In a nutshell, a boilerplate is an organisations standard description, that is used repeatedly, without change.
However....it is something of a superhero amongst copy.
Let me explain:
Take Apple for instance. Hugely successful, massive organisation, with (quite possibly) one of the best boilerplate's I have read. It features on their website, on the bottom of every press release and seldom changes. It underpins their external communications and truly captures their essence. By all means take a look, its the last paragraph of this press release: apple press release
FedEx and Starbucks are another two great examples. The clever ones even manage to 'sound' like the organisation to which they refer, cue yet more brand recognition.
"It is the single piece of company writing that receives the broadest exposure."
Boilerplate's traditionally live on your, "About Us" page. They are also very popular on company brochures, case studies, white papers, sales sheets and, without fail, on every press release (usually its the last paragraph, sometimes the first). Quite often journalists will print just a few bullet points and then simply attach your boilerplate.
The clever, little boilerplate should ideally be one paragraph and no more than 100 words. These 100 words (or less) need to be chosen wisely. They should underpin all of your formal communications and manage to convey a factual and neutral tone, whilst simultaneously and subtly conveying how fabulous you are and what you are about.
For example, if a blogger writes about your organisation – they will attach a line or two, or maybe the entire thing.
Potential customers, employees, investors, they all head to the boilerplate for a sound summary of what you do and what you are about.
It shoulders quite a bit of responsibility - the humble boilerplate, display yours loud and proud.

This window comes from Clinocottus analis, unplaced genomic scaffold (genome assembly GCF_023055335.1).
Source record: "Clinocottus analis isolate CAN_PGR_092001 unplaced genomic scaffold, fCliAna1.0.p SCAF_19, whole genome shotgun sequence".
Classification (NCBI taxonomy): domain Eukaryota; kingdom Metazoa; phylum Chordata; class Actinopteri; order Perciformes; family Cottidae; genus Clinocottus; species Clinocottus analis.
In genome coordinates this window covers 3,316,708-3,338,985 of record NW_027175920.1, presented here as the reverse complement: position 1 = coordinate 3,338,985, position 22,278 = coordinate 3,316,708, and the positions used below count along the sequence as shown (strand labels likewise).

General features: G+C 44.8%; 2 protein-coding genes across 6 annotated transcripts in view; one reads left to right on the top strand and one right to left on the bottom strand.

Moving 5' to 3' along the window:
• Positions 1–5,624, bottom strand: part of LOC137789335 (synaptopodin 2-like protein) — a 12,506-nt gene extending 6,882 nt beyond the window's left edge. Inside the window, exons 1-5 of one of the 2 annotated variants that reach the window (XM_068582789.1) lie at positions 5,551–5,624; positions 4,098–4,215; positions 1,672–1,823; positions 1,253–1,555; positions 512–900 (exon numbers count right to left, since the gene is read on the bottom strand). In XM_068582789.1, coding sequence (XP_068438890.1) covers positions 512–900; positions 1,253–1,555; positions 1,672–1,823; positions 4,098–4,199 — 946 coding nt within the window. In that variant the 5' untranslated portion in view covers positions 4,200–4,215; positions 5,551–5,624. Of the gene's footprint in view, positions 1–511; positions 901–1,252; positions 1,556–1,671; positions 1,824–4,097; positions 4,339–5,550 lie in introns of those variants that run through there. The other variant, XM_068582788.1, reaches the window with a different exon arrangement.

As always - warmest regards,
To those of you enjoying your dream career - my absolute congratulations. To do something that you love and get paid for, is very high on most peoples ‘to do’ lists.
Not in that category?
Want to be in that category?
It's hard isn't it? Spend any length of time in a certain field and you are pigeon holed, pretty much good for nothing else (according to some recruiters). Some know exactly what they want to do from an early age (was always a bit jealous of them), whilst others just fall into their careers and make the best of it.
You also might be good at something, but is it enjoyable and does it fulfil you? Those two things are quite different.
"Invest in yourself, believe in yourself."
I spent almost two decades selling. Shares, boat trips, you name it. I came back from travelling and kept on selling. It ticked a lot of boxes but I would never say I was in my dream job. It got quite close, for a time, but when I thought of being a sales person for the rest of my career, a frown began to form. I didn’t want to be a sales manager either, or a sales trainer or anything else I could think of that might make sense.
Sales is a hugely important role that most (if not all) businesses need and rely on. Let’s be kinder to our sales people. It’s become a dirty word in recent years. People now label themselves as ‘Client Relationship Managers’ or ‘Client Growth Executives’ - basically anything without the word ‘sales’ in it. I will proudly say I was a kick-butt sales person. Like every different department there is the good, the bad and the lazy. Selling is hard work, pressured and constant. So, build your sales people up – they are the face of your organisation. The relationship you enjoy with your customers depends on them.
"Your happiness is important."
Right, back to the dream job thing, I didn't know what mine looked like. That makes it rather hard to obtain. I was restricting myself to what I deemed to be my capabilities, i.e. sales, good with people, and balancing the need to be on hand for the smaller members of my family.
But to those who still aren't sure what their dream job is; just keep trying new things and mixing it up. Most importantly believe in yourself, expand your knowledge, invest in yourself. It literally dawned on me, after goodness knows how long, that I love copywriting. I had been doing it for years (inadvertently) and was doing it more and more due to trying new things. I took a course in it, I invested in myself and I started to believe I could do it, and guess what? I can.
Your career is important. Your time is important. Your happiness is important. Don’t undervalue yourself.
Just because you haven’t quite landed your dream role yet does not mean that you won’t. Invest and believe in yourself and good things will come.
Oh, and network loads and work smart……that helps a lot too.
As always - warmest regards,
I love writing, but writing isn't just words. It is the ability to stir feelings, spread your message and unite people.